What’ll it Be, IELTS or iBTOEFL? – English Language Proficiency Tests for US University Admittance

As a college-bound international student you’ve probably heard of the TOEFL and IELTS tests. One of these tests is typically required as proof of English language proficiency for college or university entrance.

So which one should you take? Well, that depends. Most schools in the United States, the UK, Australia and New Zealand will accept either score, however, you should first check with the admissions department to see if there is a preference for one or the other. If there is no preference, it is up to you to decide which test would be best for you. There are similarities and differences to both.

The biggest difference between the two tests is that the IELTS is paper-based while the TOEFL iBT is online. Therefore, your ease with an English keyboard and confidence with spelling are factors. In addition, the TOEFL consists of more North American accents and English while the IELTS accepts both American and British English. The TOEFL is about 4 hours long and the questions are all multiple-choice while the IELTS is closer to 3 hours long and consist of many different types of questions. Both tests look at the four language skills (reading, listening, speaking and writing), but they are assessed in different ways.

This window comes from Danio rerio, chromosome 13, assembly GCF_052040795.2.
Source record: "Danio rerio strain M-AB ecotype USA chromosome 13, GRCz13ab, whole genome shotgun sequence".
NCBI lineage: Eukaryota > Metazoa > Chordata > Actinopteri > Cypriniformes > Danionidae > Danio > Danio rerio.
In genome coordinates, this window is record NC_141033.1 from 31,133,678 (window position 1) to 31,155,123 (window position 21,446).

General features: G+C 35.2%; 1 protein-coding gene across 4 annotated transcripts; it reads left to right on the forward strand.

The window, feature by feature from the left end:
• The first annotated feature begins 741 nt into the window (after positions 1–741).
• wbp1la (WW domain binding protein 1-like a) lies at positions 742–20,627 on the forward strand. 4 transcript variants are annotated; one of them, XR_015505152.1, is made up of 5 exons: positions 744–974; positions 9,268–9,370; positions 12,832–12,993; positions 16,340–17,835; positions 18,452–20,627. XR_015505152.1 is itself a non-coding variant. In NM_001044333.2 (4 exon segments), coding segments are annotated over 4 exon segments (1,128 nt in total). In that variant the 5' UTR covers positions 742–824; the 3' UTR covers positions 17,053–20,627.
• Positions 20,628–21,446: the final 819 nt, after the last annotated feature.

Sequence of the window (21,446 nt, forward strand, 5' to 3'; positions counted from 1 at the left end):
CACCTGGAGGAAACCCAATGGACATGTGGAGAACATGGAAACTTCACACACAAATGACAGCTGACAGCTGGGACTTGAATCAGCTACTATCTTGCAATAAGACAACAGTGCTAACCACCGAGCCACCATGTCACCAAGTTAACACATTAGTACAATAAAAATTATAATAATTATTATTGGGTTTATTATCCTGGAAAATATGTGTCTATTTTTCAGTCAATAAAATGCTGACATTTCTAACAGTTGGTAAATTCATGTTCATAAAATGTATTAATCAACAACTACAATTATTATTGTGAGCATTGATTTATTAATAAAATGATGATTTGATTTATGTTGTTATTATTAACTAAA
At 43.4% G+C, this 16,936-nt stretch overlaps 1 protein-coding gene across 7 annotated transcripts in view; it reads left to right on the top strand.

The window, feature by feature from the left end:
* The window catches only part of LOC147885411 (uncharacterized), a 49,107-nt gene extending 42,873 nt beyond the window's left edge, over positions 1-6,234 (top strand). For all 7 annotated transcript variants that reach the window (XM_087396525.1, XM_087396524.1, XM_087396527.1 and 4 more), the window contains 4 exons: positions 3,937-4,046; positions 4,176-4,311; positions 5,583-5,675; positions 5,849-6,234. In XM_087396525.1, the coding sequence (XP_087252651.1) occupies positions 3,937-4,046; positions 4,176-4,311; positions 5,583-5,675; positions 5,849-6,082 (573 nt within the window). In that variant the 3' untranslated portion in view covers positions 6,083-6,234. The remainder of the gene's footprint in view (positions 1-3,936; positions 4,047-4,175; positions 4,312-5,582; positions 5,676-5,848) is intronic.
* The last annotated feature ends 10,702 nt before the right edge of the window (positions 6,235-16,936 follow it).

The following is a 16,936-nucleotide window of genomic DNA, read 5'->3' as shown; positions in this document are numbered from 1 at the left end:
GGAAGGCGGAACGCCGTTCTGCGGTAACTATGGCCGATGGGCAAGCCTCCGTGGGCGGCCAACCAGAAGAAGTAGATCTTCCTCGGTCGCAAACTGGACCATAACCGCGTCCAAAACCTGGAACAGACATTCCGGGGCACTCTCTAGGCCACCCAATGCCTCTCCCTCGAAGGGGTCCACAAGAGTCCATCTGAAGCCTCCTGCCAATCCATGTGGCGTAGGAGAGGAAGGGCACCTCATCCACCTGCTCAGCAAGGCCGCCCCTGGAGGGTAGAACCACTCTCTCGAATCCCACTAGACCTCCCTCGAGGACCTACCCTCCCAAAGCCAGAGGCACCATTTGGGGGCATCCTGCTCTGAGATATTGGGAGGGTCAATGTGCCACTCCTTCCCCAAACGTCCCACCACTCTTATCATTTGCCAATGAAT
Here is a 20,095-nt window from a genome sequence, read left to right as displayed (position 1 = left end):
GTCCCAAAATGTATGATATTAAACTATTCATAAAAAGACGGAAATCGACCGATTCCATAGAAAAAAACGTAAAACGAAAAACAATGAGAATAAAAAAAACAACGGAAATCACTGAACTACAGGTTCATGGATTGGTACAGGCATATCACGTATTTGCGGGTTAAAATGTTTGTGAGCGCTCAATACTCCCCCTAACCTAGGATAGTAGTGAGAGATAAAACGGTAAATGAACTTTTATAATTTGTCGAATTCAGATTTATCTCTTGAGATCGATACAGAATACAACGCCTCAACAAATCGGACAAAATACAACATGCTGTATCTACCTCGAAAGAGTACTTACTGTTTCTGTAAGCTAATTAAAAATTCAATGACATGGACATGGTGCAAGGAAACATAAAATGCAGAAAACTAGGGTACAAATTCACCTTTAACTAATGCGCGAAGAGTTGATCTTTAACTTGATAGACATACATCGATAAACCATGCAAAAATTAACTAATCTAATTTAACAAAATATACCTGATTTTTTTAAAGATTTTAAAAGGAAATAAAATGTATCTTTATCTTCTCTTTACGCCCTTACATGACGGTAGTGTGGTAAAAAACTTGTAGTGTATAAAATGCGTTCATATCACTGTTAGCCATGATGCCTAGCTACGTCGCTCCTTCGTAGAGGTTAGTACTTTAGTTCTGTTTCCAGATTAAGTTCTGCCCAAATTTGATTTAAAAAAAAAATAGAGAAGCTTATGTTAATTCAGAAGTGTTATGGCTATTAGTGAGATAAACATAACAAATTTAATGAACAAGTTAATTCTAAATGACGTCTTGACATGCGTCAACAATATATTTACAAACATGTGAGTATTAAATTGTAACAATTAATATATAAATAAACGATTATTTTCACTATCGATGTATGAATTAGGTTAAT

When listening, TOEFL test-takers are asked to take notes and answer questions afterwards. During the IELTS, however, test-takers answer questions and fill in blanks while they are listening. TOEFL reading passages are all the same level of difficulty while the IELTS reading sections get progressively more difficult. The speaking section of the TOEFL is at a computer with headphones while the IELTS is in-person with an examiner. The writing sections of the TOEFL and IELTS both have essay sections on a single topic, but you have more time to write on the IELTS. The second writing section of the TOEFL asks you to take notes and answer questions from a listening prompt while the IELTS has you write from a visual, like a table or chart.
In order to decide which test is right for you, I would recommend that you look at a variety of practice questions and prep books. If you have anxiety about the tests, it may be helpful to take a prep class in order to learn more about the types of questions that are given and boost your confidence. Keep in mind that your TOEFL or IELTS score is only a part of the application. Admissions coordinators will review your entire college or university application to make a decision about your candidacy.

Best of luck in the college or university application process!